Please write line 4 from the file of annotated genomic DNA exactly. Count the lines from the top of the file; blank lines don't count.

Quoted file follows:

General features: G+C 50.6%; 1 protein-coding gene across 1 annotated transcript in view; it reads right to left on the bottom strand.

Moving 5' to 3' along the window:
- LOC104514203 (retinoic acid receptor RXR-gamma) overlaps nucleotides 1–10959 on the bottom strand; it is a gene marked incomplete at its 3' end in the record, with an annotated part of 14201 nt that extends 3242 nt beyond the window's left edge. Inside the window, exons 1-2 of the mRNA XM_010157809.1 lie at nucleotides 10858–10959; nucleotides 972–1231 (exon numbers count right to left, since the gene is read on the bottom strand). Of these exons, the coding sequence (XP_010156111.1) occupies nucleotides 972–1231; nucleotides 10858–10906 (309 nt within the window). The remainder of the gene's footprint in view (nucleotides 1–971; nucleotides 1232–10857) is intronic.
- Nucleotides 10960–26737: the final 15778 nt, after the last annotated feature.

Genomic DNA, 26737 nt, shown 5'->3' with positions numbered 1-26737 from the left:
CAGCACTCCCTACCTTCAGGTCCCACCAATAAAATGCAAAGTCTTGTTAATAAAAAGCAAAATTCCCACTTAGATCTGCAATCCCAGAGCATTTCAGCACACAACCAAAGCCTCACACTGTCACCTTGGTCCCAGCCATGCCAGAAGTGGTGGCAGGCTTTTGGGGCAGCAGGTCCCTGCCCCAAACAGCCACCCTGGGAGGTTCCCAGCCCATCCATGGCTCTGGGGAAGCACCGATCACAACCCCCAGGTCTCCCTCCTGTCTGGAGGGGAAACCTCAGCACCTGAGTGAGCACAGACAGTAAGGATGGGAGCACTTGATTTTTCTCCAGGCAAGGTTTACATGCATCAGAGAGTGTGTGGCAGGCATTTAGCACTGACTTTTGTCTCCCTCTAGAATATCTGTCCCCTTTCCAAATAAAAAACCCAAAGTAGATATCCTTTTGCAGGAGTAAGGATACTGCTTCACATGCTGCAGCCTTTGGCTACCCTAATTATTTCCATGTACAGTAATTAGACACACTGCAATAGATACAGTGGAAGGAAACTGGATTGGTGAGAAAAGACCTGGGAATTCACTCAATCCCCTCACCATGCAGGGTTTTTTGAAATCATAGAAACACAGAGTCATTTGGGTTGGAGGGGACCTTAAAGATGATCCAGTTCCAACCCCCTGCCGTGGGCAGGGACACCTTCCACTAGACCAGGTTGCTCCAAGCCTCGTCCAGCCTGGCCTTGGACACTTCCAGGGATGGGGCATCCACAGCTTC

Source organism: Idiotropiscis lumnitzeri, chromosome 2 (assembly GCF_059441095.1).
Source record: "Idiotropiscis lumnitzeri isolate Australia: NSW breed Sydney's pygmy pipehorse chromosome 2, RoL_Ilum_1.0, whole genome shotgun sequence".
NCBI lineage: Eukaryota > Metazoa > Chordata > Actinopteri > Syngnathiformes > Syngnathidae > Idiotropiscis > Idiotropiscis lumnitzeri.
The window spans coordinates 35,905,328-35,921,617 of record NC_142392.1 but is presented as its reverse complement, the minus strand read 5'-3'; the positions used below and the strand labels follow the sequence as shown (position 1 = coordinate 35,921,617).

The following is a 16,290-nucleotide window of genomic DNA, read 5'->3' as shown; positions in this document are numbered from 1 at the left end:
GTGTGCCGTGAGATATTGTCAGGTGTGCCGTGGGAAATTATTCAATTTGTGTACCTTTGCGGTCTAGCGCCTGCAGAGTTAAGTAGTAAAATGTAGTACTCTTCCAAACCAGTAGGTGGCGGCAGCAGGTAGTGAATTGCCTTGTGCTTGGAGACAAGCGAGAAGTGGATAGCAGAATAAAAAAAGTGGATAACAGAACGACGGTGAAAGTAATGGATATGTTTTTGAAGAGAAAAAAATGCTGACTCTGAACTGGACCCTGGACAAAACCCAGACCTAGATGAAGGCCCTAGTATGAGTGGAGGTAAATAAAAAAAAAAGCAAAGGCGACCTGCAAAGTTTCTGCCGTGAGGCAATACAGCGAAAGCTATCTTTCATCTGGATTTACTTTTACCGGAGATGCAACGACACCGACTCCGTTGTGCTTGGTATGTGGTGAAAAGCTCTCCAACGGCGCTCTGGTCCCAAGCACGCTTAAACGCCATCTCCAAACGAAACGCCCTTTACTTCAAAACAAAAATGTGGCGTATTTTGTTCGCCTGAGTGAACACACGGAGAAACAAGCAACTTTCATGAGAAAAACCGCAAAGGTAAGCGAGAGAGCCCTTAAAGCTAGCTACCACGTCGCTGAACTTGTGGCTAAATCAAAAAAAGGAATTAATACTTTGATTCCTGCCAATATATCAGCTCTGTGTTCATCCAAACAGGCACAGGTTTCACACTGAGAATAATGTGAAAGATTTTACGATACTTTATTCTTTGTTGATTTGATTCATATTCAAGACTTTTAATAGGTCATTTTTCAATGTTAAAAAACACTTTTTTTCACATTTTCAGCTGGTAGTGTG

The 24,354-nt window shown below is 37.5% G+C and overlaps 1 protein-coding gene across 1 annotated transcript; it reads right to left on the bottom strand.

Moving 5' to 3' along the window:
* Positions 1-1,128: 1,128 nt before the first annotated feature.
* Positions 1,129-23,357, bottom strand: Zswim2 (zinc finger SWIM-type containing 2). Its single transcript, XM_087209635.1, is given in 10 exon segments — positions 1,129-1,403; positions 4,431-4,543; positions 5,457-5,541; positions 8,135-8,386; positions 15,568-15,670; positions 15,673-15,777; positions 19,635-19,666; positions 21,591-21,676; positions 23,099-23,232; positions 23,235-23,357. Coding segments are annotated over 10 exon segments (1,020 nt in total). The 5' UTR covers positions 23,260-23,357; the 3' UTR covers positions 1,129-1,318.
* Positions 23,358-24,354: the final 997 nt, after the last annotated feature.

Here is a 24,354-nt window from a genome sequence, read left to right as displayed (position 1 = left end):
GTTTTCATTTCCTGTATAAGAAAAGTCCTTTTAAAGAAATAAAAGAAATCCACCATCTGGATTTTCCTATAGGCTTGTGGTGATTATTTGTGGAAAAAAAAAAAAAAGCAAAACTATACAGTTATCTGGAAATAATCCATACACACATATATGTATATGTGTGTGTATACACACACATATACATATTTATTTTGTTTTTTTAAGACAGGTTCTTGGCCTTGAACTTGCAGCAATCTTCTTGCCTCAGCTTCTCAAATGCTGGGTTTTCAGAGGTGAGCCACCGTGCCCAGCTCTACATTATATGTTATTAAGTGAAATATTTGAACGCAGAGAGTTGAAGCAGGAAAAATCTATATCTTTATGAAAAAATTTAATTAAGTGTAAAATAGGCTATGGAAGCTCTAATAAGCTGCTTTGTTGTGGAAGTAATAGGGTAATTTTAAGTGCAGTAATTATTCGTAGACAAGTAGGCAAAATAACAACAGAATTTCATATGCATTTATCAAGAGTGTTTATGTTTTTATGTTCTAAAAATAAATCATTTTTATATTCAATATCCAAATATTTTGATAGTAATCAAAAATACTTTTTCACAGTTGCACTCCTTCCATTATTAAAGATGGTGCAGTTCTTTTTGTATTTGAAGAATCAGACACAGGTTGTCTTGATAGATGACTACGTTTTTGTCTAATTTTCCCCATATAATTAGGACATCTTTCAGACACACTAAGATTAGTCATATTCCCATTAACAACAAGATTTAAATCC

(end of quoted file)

- Nucleotides 10960–26737: the final 15778 nt, after the last annotated feature.